Some common law systems distinguish between a corporation (for example, a multi-member corporation) and a corporation, which is a public office with a separate legal personality from the person holding the office (both entities have separate legal personality). Historically, most bodies have been exclusively ecclesiastical in nature (for example, the office of Archbishop of Canterbury is a single body), but a number of other public functions are now formed as single bodies. Indian law defines two types of “legal entities”, human beings as well as certain non-human entities that have the same legal personality as human beings. Non-human entities that are legally designated as “corporations” “have ancillary rights and obligations; They can sue and be sued, can own and transfer property.” Because these non-human entities are “voiceless,” they are legally represented “by guardians and agents” to assert their legal rights and fulfill their legal duties and responsibilities. Specific non-human entities with the status of “legal entity” include “legal personality, political bodies, non-profit trade unions, etc.” as well as trusts, deities, temples, churches, mosques, hospitals, universities, colleges, banks, railways, municipalities and gram panchayats (village councils), rivers, all animals and birds.  The word “person” is derived from the Latin word “persona.” It refers not only to persons, but to any person or anything that is entitled to assert legal rights or is subject to legal obligations. From a legal point of view, the mask of personality does not necessarily have to be worn by people. Legal persons are artificially created and recognized by law as legal persons. They are people only in the eyes of the law, not in general.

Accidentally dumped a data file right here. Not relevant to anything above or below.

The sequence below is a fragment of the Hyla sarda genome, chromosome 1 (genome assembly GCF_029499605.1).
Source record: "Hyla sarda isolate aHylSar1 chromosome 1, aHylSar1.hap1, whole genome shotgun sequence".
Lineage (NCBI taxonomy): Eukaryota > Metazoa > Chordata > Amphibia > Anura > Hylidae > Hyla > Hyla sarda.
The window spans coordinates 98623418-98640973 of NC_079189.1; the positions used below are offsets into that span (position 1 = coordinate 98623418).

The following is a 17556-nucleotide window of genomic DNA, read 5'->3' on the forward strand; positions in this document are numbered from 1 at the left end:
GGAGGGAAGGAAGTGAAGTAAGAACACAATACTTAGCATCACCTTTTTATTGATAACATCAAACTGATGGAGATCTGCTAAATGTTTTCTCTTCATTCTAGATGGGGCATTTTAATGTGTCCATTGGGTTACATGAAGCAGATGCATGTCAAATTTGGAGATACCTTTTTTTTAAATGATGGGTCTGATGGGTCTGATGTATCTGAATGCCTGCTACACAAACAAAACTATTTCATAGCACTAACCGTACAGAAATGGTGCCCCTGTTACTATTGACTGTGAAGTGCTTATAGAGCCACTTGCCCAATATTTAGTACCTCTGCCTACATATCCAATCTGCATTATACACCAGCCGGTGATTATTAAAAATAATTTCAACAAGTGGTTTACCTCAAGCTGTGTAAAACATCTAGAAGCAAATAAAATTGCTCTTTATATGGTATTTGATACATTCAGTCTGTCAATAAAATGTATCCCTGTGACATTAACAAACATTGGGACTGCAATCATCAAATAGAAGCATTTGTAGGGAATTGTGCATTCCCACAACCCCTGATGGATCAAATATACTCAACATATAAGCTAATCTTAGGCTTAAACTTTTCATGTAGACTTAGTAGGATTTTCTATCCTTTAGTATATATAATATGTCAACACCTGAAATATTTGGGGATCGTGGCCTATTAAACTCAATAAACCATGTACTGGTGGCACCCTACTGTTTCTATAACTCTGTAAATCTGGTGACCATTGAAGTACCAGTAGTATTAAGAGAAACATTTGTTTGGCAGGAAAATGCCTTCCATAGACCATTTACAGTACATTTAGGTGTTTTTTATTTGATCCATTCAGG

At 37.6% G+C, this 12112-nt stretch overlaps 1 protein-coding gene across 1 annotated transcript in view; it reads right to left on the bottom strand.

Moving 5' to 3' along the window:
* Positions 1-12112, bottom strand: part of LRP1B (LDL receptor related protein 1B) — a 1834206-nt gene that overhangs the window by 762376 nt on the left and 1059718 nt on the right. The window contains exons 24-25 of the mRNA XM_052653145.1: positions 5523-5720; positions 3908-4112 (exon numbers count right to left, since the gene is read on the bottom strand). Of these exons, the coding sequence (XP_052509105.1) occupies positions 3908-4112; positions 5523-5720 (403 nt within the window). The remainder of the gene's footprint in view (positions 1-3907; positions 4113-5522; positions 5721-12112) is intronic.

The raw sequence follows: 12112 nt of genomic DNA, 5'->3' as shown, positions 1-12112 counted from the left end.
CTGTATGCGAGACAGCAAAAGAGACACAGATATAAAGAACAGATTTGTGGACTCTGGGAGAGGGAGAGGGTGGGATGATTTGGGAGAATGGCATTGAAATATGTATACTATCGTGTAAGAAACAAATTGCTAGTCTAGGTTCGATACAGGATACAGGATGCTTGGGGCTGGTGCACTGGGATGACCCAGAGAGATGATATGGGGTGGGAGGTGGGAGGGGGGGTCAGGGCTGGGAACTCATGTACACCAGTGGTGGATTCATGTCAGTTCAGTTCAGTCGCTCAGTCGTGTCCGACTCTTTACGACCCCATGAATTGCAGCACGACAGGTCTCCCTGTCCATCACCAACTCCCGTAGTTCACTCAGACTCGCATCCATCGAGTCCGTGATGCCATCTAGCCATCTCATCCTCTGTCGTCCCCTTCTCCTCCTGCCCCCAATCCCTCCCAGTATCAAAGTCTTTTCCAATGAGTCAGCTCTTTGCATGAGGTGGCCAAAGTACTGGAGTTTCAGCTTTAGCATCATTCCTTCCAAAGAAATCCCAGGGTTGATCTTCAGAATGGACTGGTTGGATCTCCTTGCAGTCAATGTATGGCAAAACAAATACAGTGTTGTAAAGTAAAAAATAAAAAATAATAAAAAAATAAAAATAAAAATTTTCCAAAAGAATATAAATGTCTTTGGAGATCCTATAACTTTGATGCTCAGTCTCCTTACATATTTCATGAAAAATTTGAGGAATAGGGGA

They are also created by legal fiction and therefore also called fictional. They are called different names such as fictitious, legal, artificial or moral, etc. The decision of the House of Lords in Salomon v. A Salomon & Co. Ltd has had a lasting impact on corporate law. He is often credited with the principle of the separate legal entity of the partnership, which is different from the partners. A legal or legal person (Latin: persona ficta; also a legal person) has a legal name and has certain legal rights, protections, privileges, responsibilities and obligations, similar to those of a natural person. The concept of legal person is a fundamental legal fiction.
It is relevant to the philosophy of law as it is essential for laws affecting a company (corporate law). The teaching has been attributed to Pope Innocent IV, who seems at least to have helped spread the idea of persona ficta, as it is called in Latin. In canon law, the doctrine of persona ficta allowed monasteries to have a separate legal existence from monks, which simplified the difficulty of balancing the need for these groups to have infrastructure, even if monks took a vow of personal poverty. Another effect of this was that a monastery as a fictitious person could not be convicted of the crime because it had no soul, which helped protect the organization from non-contractual obligations to the surrounding communities. This effectively transferred this responsibility to the people acting within the organization, while protecting the structure itself, as individuals could be seen as moving and therefore negligent and excommunicated.  Since the 19th century, a legal person has been interpreted more broadly to make it a citizen, domicile or domicile of a state (generally for the purposes of personal jurisdiction). In Louisville, C. & C.R. Co. v. Letson, 2 Wie.
497, 558, 11 L.Ed. 353 (1844), United States The Supreme Court held that for the purposes of this case, a corporation “may be treated both as a citizen [of the State which created it] and as a natural person.” Ten years later, they confirmed Letson`s conclusion, albeit on the slightly different theory that “those who use the company`s name and exercise the powers it confers” should be conclusively regarded as citizens of the company`s founding state. Marshall v. Baltimore & Ohio R. Co., 16 Wie. 314, 329, 14 L.Ed.